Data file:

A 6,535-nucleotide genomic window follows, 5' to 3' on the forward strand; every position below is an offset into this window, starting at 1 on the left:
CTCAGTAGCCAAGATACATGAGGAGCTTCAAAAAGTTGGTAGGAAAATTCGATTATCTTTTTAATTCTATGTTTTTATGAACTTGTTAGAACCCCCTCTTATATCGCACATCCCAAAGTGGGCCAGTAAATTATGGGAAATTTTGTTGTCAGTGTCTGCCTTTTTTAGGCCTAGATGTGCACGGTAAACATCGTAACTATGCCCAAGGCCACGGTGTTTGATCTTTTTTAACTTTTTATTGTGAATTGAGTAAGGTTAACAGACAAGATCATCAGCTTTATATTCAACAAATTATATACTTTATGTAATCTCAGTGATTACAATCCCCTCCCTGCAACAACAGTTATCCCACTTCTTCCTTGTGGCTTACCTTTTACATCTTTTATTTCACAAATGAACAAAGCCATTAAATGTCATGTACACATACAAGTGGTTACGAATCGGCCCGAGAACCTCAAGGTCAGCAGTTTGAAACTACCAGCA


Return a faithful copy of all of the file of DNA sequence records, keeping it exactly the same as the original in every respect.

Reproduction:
A 6,535-nucleotide genomic window follows, 5' to 3' on the forward strand; every position below is an offset into this window, starting at 1 on the left:
CTCAGTAGCCAAGATACATGAGGAGCTTCAAAAAGTTGGTAGGAAAATTCGATTATCTTTTTAATTCTATGTTTTTATGAACTTGTTAGAACCCCCTCTTATATCGCACATCCCAAAGTGGGCCAGTAAATTATGGGAAATTTTGTTGTCAGTGTCTGCCTTTTTTAGGCCTAGATGTGCACGGTAAACATCGTAACTATGCCCAAGGCCACGGTGTTTGATCTTTTTTAACTTTTTATTGTGAATTGAGTAAGGTTAACAGACAAGATCATCAGCTTTATATTCAACAAATTATATACTTTATGTAATCTCAGTGATTACAATCCCCTCCCTGCAACAACAGTTATCCCACTTCTTCCTTGTGGCTTACCTTTTACATCTTTTATTTCACAAATGAACAAAGCCATTAAATGTCATGTACACATACAAGTGGTTACGAATCGGCCCGAGAACCTCAAGGTCAGCAGTTTGAAACTACCAGCA